On a barren desert planet millions of miles from Earth, a giant pyramid rises into the sky, its looming stone walls flecked with tiny high-tech windows. Ah, it's not a pyramid it's a spaceship! A spaceship in the shape of a pyramid! Watching STARGATE (MGM, PG-13), I felt as if I'd been trapped in a George Lucas production of an Earth, Wind and Fire album cover. This heavy-duty sci- fi action thriller is a piece of Egypto-kitsch: Floating around in its high-decibel barrage of light and magic are some trendy schlock-mystical notions about the dawn of civilization, yet almost nothing in StarGate makes very much sense.
Most of the movie is set on Abydos, a sand-dune planet that looks like earth in the days of the pharaohs. Passing through the StarGate, a mystical ring that beams you to other galaxies, a team of American military operatives has arrived on this eerie counterworld. Kurt Russell, sporting a crew cut that makes his head look squarer than Fred Flintstone's, is the commander, a macho nihilist with secret orders to destroy the StarGate. James Spader, with longish, grad-student hair flopping into his spectacles, is a saintly Egyptologist struggling to unlock the secrets of a language that resembles hieroglyphics. The two must join forces to defeat Ra (Jaye Davidson), an extraterrestrial who came to Abydos years before in his pyramid ship and installed himself as its ruler-god. Ra is the film's villain, but he is also, in effect, the founder of civilization. That he happens to be black renders the movie, at times, a kind of pop advertisement for the Afrocentric version of history though this notion is treated so abstractly that it's never more than a meaningless grace note.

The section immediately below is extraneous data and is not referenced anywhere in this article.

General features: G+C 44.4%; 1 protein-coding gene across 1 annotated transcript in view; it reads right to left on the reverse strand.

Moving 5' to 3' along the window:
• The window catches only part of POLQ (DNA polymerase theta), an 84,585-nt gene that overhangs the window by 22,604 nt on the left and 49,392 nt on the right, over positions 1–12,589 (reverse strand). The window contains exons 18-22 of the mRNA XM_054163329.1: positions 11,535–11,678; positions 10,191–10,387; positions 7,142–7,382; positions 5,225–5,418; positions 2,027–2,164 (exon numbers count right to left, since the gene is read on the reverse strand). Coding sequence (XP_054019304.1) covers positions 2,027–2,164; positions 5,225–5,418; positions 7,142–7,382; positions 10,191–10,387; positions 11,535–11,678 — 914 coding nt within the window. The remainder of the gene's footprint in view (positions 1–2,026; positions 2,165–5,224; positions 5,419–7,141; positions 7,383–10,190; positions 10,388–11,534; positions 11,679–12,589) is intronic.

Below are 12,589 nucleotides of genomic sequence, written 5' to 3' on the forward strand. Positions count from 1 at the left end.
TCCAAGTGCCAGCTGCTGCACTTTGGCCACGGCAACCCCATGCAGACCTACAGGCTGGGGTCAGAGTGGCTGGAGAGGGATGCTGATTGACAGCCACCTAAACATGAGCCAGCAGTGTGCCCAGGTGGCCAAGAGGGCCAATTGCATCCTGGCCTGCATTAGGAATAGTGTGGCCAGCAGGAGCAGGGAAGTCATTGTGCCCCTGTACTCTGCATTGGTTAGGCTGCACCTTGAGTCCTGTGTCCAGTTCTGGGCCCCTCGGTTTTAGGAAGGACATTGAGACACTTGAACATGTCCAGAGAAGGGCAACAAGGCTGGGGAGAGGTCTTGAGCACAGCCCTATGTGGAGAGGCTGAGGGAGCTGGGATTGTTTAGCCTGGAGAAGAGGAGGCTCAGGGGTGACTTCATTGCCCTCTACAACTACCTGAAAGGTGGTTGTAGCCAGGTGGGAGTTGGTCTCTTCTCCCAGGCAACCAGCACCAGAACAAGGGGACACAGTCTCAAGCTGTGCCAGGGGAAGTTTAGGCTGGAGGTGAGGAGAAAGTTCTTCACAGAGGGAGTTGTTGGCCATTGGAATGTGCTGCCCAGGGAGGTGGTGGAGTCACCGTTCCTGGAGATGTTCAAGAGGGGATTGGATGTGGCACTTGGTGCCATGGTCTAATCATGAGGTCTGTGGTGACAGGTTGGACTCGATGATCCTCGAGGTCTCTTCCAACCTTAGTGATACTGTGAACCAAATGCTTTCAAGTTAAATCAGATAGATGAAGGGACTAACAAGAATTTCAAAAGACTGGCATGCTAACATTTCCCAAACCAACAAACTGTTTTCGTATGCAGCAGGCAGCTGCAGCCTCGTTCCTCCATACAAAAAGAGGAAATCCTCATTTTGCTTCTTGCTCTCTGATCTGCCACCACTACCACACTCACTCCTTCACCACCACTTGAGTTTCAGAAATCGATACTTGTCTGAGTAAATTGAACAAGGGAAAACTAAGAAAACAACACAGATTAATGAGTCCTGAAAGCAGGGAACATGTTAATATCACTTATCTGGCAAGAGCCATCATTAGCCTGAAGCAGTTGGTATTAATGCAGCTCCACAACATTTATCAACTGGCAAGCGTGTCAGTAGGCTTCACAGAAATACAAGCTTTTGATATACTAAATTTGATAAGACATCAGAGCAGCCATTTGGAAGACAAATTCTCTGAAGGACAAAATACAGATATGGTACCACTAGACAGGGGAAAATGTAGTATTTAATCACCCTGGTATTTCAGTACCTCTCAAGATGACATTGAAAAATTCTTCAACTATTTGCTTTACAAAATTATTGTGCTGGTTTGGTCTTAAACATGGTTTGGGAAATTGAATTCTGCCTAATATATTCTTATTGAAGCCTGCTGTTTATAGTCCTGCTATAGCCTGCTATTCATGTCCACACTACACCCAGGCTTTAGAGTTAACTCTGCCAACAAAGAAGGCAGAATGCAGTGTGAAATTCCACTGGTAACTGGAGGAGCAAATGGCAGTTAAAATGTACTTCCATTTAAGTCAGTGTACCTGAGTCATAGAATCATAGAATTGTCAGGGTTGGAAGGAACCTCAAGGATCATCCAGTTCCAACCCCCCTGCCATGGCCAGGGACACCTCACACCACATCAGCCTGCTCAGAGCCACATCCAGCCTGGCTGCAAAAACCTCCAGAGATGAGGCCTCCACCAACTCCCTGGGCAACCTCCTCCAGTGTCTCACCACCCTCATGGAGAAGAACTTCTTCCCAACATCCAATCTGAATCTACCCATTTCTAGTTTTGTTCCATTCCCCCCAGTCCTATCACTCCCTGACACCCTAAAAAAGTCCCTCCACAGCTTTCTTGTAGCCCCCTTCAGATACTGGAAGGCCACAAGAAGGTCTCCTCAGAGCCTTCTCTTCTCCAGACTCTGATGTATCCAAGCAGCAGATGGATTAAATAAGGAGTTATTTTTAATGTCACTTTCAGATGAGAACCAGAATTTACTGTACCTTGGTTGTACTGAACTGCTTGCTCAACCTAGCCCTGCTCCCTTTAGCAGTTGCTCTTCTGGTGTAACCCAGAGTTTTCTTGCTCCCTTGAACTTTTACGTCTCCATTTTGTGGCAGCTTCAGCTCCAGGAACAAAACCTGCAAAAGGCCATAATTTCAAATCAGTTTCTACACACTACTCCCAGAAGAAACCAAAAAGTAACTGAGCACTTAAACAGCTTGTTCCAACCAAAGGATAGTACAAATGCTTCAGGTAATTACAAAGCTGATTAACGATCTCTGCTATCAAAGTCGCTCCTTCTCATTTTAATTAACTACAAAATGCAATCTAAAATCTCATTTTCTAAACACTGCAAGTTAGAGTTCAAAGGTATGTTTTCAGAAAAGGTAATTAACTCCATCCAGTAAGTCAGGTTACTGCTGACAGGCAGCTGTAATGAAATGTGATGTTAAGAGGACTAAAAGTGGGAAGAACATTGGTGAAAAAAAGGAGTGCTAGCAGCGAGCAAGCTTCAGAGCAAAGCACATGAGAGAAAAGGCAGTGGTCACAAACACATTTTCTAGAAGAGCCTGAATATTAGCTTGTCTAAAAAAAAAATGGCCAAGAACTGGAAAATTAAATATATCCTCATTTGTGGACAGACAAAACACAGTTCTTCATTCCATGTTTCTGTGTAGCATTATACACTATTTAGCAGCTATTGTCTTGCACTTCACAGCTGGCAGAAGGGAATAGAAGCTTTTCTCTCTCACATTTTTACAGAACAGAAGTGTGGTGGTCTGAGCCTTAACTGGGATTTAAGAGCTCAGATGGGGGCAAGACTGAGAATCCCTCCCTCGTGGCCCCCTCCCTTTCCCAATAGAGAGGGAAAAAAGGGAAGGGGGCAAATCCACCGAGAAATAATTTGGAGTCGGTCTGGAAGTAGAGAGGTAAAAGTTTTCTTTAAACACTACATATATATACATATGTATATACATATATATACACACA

Ra controls his minions by refusing to let them read or write. Learning of this, I wondered whether the script for StarGate hadn't been done on Abydos. The film has flashes of psychedelic visual energy, but its story is limp. Since none of the planet's residents speaks English, the movie boils down to Russell and Spader struggling to communicate with the local ragamuffins as if this were a '40s jungle picture. The one truly dramatic question raised by StarGate is, Why did Jaye Davidson choose to follow up his heartbreaking and lyrically sexy performance in The Crying Game by appearing in this glittery trash pile? Vamping the audience with his come-hither stare, spouting ''hieroglyph'' gibberish in an electromagnetic drone, he gives you the feeling that Darth Vader has been reincarnated as Ali MacGraw. C